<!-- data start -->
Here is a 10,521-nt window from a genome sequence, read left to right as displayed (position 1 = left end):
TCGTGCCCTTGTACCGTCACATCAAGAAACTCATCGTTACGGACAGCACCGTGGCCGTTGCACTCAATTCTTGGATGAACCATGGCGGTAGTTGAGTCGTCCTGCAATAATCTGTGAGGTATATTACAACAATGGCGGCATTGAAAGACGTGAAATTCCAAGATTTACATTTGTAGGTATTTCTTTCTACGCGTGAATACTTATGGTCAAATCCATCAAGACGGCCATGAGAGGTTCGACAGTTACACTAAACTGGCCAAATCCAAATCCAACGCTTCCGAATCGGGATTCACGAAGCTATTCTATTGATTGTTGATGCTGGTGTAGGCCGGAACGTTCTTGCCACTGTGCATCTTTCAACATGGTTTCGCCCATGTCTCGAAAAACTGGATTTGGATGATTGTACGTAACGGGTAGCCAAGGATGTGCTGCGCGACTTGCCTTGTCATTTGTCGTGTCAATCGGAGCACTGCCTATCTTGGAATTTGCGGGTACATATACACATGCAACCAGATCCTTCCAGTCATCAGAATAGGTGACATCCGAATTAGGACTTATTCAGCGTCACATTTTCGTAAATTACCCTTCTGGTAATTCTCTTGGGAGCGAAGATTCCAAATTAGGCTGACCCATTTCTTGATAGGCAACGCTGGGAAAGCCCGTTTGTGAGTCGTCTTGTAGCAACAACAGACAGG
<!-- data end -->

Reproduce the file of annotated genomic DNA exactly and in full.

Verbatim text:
Here is a 10,521-nt window from a genome sequence, read left to right as displayed (position 1 = left end):
TCGTGCCCTTGTACCGTCACATCAAGAAACTCATCGTTACGGACAGCACCGTGGCCGTTGCACTCAATTCTTGGATGAACCATGGCGGTAGTTGAGTCGTCCTGCAATAATCTGTGAGGTATATTACAACAATGGCGGCATTGAAAGACGTGAAATTCCAAGATTTACATTTGTAGGTATTTCTTTCTACGCGTGAATACTTATGGTCAAATCCATCAAGACGGCCATGAGAGGTTCGACAGTTACACTAAACTGGCCAAATCCAAATCCAACGCTTCCGAATCGGGATTCACGAAGCTATTCTATTGATTGTTGATGCTGGTGTAGGCCGGAACGTTCTTGCCACTGTGCATCTTTCAACATGGTTTCGCCCATGTCTCGAAAAACTGGATTTGGATGATTGTACGTAACGGGTAGCCAAGGATGTGCTGCGCGACTTGCCTTGTCATTTGTCGTGTCAATCGGAGCACTGCCTATCTTGGAATTTGCGGGTACATATACACATGCAACCAGATCCTTCCAGTCATCAGAATAGGTGACATCCGAATTAGGACTTATTCAGCGTCACATTTTCGTAAATTACCCTTCTGGTAATTCTCTTGGGAGCGAAGATTCCAAATTAGGCTGACCCATTTCTTGATAGGCAACGCTGGGAAAGCCCGTTTGTGAGTCGTCTTGTAGCAACAACAGACAGG